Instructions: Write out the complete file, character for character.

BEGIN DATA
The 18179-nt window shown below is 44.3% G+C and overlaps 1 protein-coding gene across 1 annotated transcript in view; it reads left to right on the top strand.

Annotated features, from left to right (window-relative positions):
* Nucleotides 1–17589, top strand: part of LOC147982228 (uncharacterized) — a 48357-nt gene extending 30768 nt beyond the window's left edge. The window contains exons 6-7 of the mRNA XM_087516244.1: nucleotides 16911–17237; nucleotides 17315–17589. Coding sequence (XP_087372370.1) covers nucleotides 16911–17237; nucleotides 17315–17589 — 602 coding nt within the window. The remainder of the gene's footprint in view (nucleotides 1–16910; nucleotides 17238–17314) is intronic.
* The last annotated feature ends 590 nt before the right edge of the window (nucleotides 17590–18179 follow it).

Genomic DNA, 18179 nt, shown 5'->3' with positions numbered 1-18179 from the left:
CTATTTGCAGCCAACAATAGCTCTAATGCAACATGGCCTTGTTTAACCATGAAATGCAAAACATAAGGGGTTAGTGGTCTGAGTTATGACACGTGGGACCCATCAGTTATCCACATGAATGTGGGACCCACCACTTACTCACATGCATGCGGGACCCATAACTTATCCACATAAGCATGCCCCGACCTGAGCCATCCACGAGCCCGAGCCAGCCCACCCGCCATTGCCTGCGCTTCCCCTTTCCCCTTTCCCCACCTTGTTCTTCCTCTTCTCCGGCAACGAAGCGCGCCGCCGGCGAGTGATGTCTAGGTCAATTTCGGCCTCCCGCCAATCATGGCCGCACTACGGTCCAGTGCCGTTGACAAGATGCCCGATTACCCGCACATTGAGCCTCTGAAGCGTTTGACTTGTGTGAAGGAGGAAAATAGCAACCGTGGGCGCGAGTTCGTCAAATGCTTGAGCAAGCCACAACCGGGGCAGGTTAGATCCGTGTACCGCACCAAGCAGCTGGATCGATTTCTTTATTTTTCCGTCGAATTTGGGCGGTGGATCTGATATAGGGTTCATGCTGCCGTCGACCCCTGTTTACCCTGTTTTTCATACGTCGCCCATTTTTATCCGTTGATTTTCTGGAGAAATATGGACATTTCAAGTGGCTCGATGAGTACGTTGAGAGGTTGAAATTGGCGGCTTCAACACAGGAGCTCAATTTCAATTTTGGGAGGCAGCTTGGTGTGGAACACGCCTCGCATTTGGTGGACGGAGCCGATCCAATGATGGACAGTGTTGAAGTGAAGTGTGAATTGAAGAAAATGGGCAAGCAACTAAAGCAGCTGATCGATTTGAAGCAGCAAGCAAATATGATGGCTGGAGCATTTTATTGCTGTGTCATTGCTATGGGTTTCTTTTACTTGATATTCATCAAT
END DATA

The 18179-nt window shown below is 44.3% G+C and overlaps 1 protein-coding gene across 1 annotated transcript in view; it reads left to right on the top strand.

Annotated features, from left to right (window-relative positions):
* Nucleotides 1–17589, top strand: part of LOC147982228 (uncharacterized) — a 48357-nt gene extending 30768 nt beyond the window's left edge. The window contains exons 6-7 of the mRNA XM_087516244.1: nucleotides 16911–17237; nucleotides 17315–17589. Coding sequence (XP_087372370.1) covers nucleotides 16911–17237; nucleotides 17315–17589 — 602 coding nt within the window. The remainder of the gene's footprint in view (nucleotides 1–16910; nucleotides 17238–17314) is intronic.
* The last annotated feature ends 590 nt before the right edge of the window (nucleotides 17590–18179 follow it).

Genomic DNA, 18179 nt, shown 5'->3' with positions numbered 1-18179 from the left:
CTATTTGCAGCCAACAATAGCTCTAATGCAACATGGCCTTGTTTAACCATGAAATGCAAAACATAAGGGGTTAGTGGTCTGAGTTATGACACGTGGGACCCATCAGTTATCCACATGAATGTGGGACCCACCACTTACTCACATGCATGCGGGACCCATAACTTATCCACATAAGCATGCCCCGACCTGAGCCATCCACGAGCCCGAGCCAGCCCACCCGCCATTGCCTGCGCTTCCCCTTTCCCCTTTCCCCACCTTGTTCTTCCTCTTCTCCGGCAACGAAGCGCGCCGCCGGCGAGTGATGTCTAGGTCAATTTCGGCCTCCCGCCAATCATGGCCGCACTACGGTCCAGTGCCGTTGACAAGATGCCCGATTACCCGCACATTGAGCCTCTGAAGCGTTTGACTTGTGTGAAGGAGGAAAATAGCAACCGTGGGCGCGAGTTCGTCAAATGCTTGAGCAAGCCACAACCGGGGCAGGTTAGATCCGTGTACCGCACCAAGCAGCTGGATCGATTTCTTTATTTTTCCGTCGAATTTGGGCGGTGGATCTGATATAGGGTTCATGCTGCCGTCGACCCCTGTTTACCCTGTTTTTCATACGTCGCCCATTTTTATCCGTTGATTTTCTGGAGAAATATGGACATTTCAAGTGGCTCGATGAGTACGTTGAGAGGTTGAAATTGGCGGCTTCAACACAGGAGCTCAATTTCAATTTTGGGAGGCAGCTTGGTGTGGAACACGCCTCGCATTTGGTGGACGGAGCCGATCCAATGATGGACAGTGTTGAAGTGAAGTGTGAATTGAAGAAAATGGGCAAGCAACTAAAGCAGCTGATCGATTTGAAGCAGCAAGCAAATATGATGGCTGGAGCATTTTATTGCTGTGTCATTGCTATGGGTTTCTTTTACTTGATATTCATCAAT